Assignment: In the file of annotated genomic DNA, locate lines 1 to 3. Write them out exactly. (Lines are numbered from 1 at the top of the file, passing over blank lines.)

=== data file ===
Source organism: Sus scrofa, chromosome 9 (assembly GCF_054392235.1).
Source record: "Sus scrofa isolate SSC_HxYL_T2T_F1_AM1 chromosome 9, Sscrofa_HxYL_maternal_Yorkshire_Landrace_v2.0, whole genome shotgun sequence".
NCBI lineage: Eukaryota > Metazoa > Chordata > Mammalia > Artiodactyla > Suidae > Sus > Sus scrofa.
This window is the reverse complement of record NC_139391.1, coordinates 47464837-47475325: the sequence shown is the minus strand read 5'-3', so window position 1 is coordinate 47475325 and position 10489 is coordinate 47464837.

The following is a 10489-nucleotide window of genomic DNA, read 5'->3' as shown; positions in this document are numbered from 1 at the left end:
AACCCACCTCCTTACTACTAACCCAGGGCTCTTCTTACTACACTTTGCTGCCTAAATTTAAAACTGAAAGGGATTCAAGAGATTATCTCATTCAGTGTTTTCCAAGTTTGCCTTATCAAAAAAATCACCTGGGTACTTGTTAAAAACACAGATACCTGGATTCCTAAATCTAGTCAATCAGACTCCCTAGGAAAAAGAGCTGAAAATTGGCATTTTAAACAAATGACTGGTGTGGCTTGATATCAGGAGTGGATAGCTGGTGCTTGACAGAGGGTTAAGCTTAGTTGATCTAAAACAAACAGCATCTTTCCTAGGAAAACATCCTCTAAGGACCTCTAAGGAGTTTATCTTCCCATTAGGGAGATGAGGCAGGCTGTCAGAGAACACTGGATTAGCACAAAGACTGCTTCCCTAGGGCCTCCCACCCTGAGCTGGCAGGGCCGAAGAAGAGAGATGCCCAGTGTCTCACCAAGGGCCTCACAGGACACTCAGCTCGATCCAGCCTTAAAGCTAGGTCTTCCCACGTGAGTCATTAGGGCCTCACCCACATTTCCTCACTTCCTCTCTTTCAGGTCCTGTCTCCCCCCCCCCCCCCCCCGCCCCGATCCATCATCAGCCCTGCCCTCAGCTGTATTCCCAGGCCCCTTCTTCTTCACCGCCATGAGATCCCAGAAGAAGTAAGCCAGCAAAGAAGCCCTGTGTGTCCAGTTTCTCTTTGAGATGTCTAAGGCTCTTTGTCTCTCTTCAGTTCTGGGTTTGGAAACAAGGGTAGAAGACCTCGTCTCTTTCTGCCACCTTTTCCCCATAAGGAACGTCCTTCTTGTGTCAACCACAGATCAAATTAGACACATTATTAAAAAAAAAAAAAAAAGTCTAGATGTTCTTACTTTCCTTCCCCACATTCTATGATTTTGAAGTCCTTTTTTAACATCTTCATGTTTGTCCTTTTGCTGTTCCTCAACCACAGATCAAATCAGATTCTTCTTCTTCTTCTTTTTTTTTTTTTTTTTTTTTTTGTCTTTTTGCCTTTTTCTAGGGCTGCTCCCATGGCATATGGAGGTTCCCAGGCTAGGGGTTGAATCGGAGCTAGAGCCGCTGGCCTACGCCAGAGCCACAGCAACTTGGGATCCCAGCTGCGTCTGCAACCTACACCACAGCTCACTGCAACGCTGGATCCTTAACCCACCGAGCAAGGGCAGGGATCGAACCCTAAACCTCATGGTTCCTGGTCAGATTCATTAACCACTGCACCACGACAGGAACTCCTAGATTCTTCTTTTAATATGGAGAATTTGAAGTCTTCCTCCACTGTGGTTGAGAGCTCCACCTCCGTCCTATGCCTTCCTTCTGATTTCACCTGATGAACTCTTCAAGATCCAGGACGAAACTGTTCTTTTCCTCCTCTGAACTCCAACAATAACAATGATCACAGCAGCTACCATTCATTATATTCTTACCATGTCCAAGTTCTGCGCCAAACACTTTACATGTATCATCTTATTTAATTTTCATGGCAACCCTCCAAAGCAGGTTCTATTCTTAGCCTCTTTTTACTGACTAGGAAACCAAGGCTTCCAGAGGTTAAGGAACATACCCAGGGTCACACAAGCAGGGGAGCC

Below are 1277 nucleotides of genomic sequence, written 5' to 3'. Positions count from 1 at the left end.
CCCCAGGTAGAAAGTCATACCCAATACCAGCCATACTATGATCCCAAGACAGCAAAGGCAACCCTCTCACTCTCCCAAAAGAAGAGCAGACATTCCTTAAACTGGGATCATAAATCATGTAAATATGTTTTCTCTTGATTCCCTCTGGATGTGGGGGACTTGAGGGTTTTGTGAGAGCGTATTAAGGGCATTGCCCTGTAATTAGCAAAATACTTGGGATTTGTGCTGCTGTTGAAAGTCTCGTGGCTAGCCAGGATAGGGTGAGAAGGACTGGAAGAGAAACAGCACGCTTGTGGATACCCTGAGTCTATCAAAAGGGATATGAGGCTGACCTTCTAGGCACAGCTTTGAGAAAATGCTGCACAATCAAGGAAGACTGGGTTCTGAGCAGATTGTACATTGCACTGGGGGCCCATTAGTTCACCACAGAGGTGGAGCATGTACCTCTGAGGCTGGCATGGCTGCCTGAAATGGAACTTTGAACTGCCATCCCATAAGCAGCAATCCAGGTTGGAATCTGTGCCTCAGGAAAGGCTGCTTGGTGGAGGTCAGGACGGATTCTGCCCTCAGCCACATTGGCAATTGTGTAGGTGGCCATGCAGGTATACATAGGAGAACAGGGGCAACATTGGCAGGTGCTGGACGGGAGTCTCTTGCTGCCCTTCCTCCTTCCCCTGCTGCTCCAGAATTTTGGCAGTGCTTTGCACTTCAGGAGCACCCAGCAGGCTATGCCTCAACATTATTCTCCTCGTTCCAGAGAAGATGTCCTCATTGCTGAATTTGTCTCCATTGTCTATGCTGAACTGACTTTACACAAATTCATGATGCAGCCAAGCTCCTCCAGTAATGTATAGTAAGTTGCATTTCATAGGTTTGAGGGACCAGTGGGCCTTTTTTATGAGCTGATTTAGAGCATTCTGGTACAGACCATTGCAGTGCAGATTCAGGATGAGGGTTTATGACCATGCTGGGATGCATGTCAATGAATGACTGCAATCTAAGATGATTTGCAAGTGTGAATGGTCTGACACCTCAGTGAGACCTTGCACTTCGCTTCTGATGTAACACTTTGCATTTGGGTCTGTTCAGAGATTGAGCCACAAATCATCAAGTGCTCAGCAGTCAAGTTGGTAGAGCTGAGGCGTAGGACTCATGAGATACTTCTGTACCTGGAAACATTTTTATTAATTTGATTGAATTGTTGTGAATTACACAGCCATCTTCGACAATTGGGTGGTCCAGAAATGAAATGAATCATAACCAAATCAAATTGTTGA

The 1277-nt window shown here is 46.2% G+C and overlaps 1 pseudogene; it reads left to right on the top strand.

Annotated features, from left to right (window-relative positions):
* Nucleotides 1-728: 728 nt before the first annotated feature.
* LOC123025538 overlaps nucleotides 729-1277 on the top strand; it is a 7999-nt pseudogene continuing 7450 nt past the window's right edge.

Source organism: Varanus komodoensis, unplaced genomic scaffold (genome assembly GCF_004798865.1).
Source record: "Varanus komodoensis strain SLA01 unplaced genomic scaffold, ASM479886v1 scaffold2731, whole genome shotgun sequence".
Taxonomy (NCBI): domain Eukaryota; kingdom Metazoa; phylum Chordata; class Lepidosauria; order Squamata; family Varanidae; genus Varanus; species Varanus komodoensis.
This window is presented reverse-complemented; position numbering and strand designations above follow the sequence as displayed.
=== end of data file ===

Source organism: Sus scrofa, chromosome 9 (assembly GCF_054392235.1).
Source record: "Sus scrofa isolate SSC_HxYL_T2T_F1_AM1 chromosome 9, Sscrofa_HxYL_maternal_Yorkshire_Landrace_v2.0, whole genome shotgun sequence".
NCBI lineage: Eukaryota > Metazoa > Chordata > Mammalia > Artiodactyla > Suidae > Sus > Sus scrofa.